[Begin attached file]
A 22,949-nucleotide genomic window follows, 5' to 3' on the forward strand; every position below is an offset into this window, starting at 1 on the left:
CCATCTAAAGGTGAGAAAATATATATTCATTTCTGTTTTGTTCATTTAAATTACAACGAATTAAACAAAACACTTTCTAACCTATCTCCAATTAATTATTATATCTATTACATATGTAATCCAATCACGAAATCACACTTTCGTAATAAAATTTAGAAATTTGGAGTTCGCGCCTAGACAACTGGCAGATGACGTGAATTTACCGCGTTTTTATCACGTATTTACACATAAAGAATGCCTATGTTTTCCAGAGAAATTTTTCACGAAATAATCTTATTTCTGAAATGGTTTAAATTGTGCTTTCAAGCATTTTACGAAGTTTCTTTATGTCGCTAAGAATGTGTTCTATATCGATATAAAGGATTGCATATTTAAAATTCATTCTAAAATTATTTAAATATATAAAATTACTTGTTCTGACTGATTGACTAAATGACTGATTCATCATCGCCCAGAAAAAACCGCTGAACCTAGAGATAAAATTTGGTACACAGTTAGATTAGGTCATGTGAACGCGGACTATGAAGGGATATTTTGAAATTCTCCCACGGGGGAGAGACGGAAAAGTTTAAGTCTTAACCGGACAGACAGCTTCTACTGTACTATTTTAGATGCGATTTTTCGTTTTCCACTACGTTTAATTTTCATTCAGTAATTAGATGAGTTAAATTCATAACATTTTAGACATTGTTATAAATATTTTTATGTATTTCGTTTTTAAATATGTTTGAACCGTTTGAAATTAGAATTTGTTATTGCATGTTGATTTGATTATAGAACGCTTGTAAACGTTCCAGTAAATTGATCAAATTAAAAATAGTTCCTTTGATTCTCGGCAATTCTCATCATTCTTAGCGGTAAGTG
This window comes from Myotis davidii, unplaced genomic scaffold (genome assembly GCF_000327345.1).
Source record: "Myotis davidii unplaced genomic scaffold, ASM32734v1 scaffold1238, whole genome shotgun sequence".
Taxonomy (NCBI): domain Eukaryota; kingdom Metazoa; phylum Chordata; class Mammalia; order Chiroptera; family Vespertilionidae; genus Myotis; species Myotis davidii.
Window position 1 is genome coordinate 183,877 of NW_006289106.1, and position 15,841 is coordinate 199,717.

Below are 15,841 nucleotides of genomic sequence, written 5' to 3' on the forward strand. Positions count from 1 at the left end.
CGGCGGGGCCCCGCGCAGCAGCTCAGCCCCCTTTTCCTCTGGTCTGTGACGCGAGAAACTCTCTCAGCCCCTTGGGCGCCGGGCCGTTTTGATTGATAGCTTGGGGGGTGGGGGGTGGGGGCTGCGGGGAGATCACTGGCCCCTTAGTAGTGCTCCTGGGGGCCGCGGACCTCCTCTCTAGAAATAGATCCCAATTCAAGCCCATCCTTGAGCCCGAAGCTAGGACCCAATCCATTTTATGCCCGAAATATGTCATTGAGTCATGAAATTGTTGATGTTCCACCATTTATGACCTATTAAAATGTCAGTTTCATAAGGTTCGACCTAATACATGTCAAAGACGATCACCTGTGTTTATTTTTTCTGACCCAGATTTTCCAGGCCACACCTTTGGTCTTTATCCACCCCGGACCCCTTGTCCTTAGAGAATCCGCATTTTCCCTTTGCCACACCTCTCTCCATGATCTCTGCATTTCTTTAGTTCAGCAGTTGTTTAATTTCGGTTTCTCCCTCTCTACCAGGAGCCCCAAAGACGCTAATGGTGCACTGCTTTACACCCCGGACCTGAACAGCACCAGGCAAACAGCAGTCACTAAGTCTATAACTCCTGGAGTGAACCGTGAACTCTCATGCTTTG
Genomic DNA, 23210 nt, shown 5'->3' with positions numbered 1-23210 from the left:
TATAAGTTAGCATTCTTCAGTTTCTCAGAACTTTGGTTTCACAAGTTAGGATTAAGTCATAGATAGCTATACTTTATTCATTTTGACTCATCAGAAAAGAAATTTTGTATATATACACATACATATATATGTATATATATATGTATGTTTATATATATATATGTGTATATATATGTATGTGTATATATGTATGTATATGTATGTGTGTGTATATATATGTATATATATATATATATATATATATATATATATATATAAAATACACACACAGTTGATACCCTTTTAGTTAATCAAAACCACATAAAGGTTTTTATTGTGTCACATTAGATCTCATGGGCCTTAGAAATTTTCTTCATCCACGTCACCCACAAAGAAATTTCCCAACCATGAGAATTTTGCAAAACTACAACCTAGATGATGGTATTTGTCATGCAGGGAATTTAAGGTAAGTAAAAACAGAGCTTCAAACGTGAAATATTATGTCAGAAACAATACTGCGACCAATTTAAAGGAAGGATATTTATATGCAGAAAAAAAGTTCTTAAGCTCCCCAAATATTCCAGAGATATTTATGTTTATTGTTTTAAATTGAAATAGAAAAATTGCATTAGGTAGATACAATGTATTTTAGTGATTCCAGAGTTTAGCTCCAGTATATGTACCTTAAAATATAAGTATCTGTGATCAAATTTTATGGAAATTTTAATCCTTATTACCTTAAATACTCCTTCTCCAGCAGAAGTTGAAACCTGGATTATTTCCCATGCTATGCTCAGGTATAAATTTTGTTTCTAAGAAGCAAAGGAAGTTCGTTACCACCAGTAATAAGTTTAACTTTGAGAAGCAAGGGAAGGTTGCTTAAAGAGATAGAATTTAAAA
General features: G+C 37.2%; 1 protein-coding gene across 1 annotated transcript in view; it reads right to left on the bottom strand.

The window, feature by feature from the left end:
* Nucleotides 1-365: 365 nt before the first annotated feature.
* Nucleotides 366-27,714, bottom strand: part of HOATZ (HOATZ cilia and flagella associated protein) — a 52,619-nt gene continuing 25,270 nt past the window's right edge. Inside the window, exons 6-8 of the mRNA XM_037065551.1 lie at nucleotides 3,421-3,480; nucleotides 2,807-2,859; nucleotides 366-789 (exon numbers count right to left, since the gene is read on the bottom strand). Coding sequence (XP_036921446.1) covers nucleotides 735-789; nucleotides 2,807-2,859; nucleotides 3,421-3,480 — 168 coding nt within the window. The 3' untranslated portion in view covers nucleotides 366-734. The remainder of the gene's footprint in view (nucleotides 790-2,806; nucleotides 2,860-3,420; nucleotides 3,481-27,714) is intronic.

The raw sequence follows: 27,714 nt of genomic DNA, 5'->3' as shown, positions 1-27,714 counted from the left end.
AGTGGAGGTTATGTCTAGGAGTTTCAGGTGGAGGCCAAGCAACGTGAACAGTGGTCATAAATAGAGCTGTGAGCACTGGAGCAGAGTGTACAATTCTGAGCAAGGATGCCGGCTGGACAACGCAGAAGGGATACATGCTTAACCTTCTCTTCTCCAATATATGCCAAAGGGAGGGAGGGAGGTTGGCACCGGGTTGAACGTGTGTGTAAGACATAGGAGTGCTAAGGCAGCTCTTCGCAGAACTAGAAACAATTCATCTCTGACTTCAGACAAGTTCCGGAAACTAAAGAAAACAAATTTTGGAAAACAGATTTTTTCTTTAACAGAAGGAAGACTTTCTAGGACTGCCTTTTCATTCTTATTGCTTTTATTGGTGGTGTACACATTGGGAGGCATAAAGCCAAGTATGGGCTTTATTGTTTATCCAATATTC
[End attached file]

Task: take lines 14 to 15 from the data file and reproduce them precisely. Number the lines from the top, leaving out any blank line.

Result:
* Nucleotides 366-27,714, bottom strand: part of HOATZ (HOATZ cilia and flagella associated protein) — a 52,619-nt gene continuing 25,270 nt past the window's right edge. Inside the window, exons 6-8 of the mRNA XM_037065551.1 lie at nucleotides 3,421-3,480; nucleotides 2,807-2,859; nucleotides 366-789 (exon numbers count right to left, since the gene is read on the bottom strand). Coding sequence (XP_036921446.1) covers nucleotides 735-789; nucleotides 2,807-2,859; nucleotides 3,421-3,480 — 168 coding nt within the window. The 3' untranslated portion in view covers nucleotides 366-734. The remainder of the gene's footprint in view (nucleotides 790-2,806; nucleotides 2,860-3,420; nucleotides 3,481-27,714) is intronic.

The raw sequence follows: 27,714 nt of genomic DNA, 5'->3' as shown, positions 1-27,714 counted from the left end.